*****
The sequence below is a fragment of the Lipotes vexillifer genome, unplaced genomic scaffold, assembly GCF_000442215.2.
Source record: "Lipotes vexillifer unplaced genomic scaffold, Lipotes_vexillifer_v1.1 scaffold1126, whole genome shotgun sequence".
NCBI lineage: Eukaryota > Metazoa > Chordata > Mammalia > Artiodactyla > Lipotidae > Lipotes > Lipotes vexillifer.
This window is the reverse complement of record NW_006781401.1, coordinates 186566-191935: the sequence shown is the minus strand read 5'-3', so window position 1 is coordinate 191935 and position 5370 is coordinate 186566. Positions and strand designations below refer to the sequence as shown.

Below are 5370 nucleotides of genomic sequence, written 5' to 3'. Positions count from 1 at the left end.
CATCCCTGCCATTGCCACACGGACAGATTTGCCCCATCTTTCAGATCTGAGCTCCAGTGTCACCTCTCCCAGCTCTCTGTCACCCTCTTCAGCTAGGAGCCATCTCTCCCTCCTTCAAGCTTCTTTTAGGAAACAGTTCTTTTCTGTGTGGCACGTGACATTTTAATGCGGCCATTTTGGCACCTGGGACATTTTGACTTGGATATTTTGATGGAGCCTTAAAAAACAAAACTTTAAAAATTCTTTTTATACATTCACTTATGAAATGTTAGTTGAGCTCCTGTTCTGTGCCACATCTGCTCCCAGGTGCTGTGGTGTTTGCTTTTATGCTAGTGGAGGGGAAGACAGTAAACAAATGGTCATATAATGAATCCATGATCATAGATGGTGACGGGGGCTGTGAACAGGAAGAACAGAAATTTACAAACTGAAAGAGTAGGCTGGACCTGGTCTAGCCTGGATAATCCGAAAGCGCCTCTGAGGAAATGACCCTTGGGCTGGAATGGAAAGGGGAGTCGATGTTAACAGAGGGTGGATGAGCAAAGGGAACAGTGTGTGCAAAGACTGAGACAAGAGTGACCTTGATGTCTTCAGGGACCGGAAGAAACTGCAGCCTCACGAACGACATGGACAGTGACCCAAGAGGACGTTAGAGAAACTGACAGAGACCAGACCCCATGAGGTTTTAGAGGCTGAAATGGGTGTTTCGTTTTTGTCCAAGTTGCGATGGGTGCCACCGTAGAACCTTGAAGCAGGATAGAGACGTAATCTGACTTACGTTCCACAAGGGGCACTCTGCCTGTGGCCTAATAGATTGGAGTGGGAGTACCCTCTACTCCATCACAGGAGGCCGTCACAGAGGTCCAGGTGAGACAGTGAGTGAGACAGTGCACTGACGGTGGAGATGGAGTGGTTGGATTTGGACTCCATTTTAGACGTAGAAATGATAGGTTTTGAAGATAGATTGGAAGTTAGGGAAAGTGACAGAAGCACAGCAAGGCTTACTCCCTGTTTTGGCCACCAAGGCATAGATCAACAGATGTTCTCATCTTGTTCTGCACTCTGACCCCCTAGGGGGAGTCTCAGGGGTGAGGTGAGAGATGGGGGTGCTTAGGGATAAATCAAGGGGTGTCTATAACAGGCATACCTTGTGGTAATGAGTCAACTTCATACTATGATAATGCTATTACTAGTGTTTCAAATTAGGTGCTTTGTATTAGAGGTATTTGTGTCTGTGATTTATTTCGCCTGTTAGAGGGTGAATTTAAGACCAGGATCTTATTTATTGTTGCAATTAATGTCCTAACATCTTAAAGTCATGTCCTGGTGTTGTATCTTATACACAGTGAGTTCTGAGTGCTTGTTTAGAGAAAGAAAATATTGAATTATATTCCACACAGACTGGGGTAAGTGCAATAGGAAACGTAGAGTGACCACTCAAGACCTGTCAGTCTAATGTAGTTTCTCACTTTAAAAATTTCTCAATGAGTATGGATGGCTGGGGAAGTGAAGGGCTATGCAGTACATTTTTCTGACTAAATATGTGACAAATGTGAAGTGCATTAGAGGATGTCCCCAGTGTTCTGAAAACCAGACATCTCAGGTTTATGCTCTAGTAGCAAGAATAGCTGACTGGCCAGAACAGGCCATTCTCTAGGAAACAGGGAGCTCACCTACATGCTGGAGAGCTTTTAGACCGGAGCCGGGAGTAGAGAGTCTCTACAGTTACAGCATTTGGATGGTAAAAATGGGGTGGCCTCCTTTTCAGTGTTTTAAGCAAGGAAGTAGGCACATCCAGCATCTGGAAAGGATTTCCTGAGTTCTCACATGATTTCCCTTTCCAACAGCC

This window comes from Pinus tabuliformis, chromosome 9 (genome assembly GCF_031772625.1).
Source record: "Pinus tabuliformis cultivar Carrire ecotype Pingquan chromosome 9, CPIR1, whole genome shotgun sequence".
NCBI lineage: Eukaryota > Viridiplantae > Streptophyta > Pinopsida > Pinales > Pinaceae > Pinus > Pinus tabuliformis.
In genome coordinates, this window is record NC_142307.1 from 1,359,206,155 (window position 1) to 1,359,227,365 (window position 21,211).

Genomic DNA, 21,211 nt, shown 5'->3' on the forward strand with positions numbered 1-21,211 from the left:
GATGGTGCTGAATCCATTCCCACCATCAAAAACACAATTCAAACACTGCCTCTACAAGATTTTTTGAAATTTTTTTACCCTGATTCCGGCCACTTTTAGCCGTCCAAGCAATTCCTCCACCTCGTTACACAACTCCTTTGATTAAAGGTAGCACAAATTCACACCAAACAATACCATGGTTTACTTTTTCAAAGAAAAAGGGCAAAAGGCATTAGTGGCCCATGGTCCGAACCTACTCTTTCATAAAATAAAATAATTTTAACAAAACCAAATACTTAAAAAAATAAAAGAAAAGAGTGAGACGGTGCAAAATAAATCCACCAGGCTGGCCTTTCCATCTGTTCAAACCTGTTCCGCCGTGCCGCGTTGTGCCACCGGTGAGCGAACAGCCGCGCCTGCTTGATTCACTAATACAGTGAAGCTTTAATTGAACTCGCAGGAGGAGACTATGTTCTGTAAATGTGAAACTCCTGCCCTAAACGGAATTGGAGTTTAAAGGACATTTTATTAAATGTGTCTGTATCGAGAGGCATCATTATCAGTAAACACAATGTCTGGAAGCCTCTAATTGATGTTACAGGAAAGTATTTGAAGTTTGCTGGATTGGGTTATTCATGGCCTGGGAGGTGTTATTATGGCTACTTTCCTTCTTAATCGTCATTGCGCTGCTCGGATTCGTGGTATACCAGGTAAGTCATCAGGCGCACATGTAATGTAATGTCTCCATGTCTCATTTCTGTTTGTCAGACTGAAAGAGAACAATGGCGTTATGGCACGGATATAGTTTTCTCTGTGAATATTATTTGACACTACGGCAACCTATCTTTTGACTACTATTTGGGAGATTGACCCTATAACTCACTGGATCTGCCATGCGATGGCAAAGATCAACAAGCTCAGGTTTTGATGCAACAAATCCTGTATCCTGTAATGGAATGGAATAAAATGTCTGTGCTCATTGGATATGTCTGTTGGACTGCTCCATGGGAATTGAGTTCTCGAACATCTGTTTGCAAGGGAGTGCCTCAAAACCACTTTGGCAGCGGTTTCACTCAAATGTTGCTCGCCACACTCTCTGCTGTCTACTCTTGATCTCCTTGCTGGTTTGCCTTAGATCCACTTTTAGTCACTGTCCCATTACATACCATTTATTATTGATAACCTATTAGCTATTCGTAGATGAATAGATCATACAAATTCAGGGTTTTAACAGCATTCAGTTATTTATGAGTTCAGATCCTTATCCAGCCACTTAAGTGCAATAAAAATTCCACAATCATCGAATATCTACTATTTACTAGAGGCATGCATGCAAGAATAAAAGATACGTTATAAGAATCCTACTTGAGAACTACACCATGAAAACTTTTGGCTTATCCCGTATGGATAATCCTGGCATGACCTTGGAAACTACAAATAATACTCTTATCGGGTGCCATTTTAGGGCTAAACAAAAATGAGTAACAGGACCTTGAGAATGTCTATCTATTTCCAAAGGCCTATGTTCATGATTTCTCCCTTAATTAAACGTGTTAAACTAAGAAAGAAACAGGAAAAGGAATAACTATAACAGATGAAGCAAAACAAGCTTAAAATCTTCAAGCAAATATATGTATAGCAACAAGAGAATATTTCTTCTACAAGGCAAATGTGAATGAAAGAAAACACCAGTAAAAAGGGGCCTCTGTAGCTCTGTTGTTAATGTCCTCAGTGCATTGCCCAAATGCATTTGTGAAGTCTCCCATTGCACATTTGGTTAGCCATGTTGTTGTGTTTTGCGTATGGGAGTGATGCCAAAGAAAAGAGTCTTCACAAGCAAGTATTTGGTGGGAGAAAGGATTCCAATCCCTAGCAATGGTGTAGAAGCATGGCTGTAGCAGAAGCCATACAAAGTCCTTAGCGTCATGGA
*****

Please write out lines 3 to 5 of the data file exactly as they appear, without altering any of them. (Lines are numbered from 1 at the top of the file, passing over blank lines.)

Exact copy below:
NCBI lineage: Eukaryota > Metazoa > Chordata > Mammalia > Artiodactyla > Lipotidae > Lipotes > Lipotes vexillifer.
This window is the reverse complement of record NW_006781401.1, coordinates 186566-191935: the sequence shown is the minus strand read 5'-3', so window position 1 is coordinate 191935 and position 5370 is coordinate 186566. Positions and strand designations below refer to the sequence as shown.

Below are 5370 nucleotides of genomic sequence, written 5' to 3'. Positions count from 1 at the left end.